Dworkin-McDaniel, N. (2011). Touching makes you healthier. Retrieved from http://www.cnn.com/2011/HEALTH/01/05/touching.makes.you.healthier.health/
Field, T. (1998). Massage therapy effects. American Psychologist, 53(12), 1270-1281.
Horton, J. A., Clance, P. R., Sterk-Elifson, C., & Emshoff, J. (1995). Touch in psychotherapy: A survey of patients' experiences. Psychotherapy, 32(3), 443-455.
Nummenmaa, L., Glerean, E., Hari, R., & Hietanen, J. K. (2013). Bodily maps of emotions. Proceedings of the National Academy of Sciences of the United States of America, 111(2), 646-651. doi:10.1073/pnas.1321664111
Pert, C. B. (1997). Molecules of emotions. New York, NY: Scribner.
Pinson, B. (2002). Touch in therapy: An effort to make the unknown known. Journal of Contemporary Psychotherapy, 32(2/3), 179-196. doi:10.1023/A:1020545010081
Smith, E. W. L. (1998). Traditions of touch in psychotherapy. In E. W. L. Smith, P. R. Clance, & S. Imes (Eds.), Touch in psychotherapy: Theory, research, and practice (pp. 3-13). New York, NY: Guilford Press.
Zur, O., & Nordmarken, N. (2011). To touch or not to touch: Exploring the myth of prohibition on touch in psychotherapy and counseling. Retrieved from http://www.zurinstitute.com/touchintherapy.html
Can psychotherapy feel good? Or is psychotherapy all about swimming in the muck of shameful impulses? “Getting help” has come to mean exhibiting one’s dysfunction in front of a stranger. What if there was another way to think of psychotherapy? I believe that psychotherapy can feel good. It may sometimes even be fun -- and maybe it’s more effective when it’s fun.
What are the origins of this aversion to psychotherapy? Let’s go back 100 years or so. Remember Sigmund Freud? It seems that we as a culture can’t forget him. And we shouldn’t. But we may want to question some of his biases. At the root of Freud’s theory is the idea that our Id -- our impulsive, untamed “inner bad-boy” (or girl), is continuously in conflict with our Superego; our conscience. We wish we could get rid of our mom and marry our dad, and we feel miserable because our superego tells us No. Our desires and drives get us into trouble. In this worldview the human condition is fundamentally unworkable. We experience a never-ending conflict between what we want to do and what we “should” do. What would a therapy session be like in which the therapist perceives the human condition as unworkable? What would it be like to talk to a therapist who believes that he has to fix you? How would the therapist interact with a client whom he/she believes is inherently dysfunctional? I’ll call this psychotherapist Therapist 1.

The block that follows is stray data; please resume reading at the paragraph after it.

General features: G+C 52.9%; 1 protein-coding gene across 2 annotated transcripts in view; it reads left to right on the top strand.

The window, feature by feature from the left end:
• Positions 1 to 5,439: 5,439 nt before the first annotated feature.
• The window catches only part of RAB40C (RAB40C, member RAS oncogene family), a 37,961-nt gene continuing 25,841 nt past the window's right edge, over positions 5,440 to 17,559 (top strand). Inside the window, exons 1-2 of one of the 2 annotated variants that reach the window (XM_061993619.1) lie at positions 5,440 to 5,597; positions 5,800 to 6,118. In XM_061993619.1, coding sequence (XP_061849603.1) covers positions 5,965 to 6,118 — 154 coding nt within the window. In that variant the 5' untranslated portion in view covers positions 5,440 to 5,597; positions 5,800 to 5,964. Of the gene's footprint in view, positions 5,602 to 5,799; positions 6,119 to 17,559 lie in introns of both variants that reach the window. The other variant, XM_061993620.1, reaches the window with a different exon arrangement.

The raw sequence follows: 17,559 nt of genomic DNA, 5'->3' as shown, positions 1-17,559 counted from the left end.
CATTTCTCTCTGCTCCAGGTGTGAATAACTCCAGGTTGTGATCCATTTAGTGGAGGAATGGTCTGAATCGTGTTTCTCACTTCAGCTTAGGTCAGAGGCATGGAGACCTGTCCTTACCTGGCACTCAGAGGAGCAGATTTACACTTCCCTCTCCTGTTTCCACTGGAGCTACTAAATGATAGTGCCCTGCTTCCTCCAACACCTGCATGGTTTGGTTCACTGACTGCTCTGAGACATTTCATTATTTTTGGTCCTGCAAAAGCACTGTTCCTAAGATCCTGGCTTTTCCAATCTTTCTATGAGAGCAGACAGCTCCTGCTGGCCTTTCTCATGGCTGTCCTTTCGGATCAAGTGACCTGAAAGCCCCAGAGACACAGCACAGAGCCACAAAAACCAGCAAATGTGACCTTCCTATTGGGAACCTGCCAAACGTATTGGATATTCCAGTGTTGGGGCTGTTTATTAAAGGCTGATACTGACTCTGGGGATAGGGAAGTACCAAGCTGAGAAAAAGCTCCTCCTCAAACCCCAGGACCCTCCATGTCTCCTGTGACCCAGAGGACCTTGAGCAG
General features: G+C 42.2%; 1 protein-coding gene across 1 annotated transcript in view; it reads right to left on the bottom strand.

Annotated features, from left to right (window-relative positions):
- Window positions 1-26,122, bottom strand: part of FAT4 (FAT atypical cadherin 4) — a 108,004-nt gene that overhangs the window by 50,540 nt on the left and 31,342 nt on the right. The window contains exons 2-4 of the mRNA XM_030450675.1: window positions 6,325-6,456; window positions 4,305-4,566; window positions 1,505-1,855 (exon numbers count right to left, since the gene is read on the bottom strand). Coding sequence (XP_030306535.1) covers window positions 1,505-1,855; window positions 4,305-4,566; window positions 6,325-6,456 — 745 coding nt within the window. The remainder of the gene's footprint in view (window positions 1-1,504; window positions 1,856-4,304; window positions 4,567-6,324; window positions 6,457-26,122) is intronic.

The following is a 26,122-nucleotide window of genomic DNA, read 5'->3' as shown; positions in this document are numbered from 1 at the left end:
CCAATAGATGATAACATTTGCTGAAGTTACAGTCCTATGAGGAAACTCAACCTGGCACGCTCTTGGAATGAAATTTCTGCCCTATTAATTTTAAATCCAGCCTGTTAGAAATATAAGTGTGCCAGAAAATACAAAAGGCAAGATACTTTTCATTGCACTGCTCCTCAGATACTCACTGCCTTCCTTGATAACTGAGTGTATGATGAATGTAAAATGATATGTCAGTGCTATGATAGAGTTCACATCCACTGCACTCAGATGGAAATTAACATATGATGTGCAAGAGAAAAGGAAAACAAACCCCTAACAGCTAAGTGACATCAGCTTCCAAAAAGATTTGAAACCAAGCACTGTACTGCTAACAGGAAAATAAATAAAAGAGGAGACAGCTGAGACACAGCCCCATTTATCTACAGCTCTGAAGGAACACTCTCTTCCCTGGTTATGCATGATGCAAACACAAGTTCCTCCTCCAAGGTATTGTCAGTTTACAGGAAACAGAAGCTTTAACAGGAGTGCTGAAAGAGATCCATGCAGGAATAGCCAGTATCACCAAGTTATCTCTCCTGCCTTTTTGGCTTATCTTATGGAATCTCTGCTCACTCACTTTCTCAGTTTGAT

Now imagine a therapy session in which the therapist believes that the human psyche is innately functional, maybe even sacred. This therapist (Therapist 2), believes that our impulses are good. She may ascribe to the Internal Family Systems model -- a model that identifies “subpersonalities” that help us cope. She knows that all our subpersonalities or “parts” want the best for us, that each part is valuable and lovable. What Freudians call the Id, Therapist 2 might call an inner child. What Freudians call the Superego, this therapist might call a taskmaster. Therapist 2 would listen to the inner child, hear out the taskmaster, call on the inner nurturer, bring forth the Wise Self. She might encourage the inner parent to calm the child. She might listen while the Wise Self counsels the taskmaster. Therapist 2 would facilitate a dialogue among parts, knowing that all want the best for their person. In other words, our inner wisdom, under the right circumstances, (and sometimes with a little nudging), can gracefully ease us towards health. Humans are not inherently neurotic. We are inherently wise. Healers like Therapist 2 can help us access that wisdom and honor each part of ourselves. That kind of therapy session feels good!
Here’s an analogy that might help. Most of you have probably received a massage. As psychotherapy aims to improve psyche functioning, massage therapy aims to improve body functioning. Using the model of two hypothetical massage sessions is a good way to compare the two psychotherapy approaches described above. Massage Therapist 1 believes that bodies can’t self-regulate. She may bully the body in order to bring it to her vision of health. Massage Therapist 2 believes that bodies have inner wisdom and the capacity to self-heal. She will approach the client gently and respectfully. She may give a little boost to the body’s self-healing ability. Massage Therapist 1 would probably (unintentionally) inflict pain, while Massage Therapist 2 would playfully partner with the body to facilitate equilibrium.
Since Freud’s time, couches have been a kind of icon associated with psychotherapy. How did that happen? Why did Freud’s clients lay on a couch and why are therapeutic couches rare these days?
From what I understand, Freud encouraged his clients to lie on a couch for two reasons 1) so that they would not look at him, and 2) so that they would relax and more easily free-associate. Was Freud self-conscious? Have practices changed because contemporary therapists want their clients to look at them and not relax? I wonder….
I doubt that Freud was self-conscious about his looks. Rather, I believe he felt that if clients looked at him during a session, they might detect body language or facial expressions that would influence their thoughts and feelings. The clients might tune in to the therapist and attend to his/her needs instead of looking within. They might aim to please the therapist rather than explore their own psyche.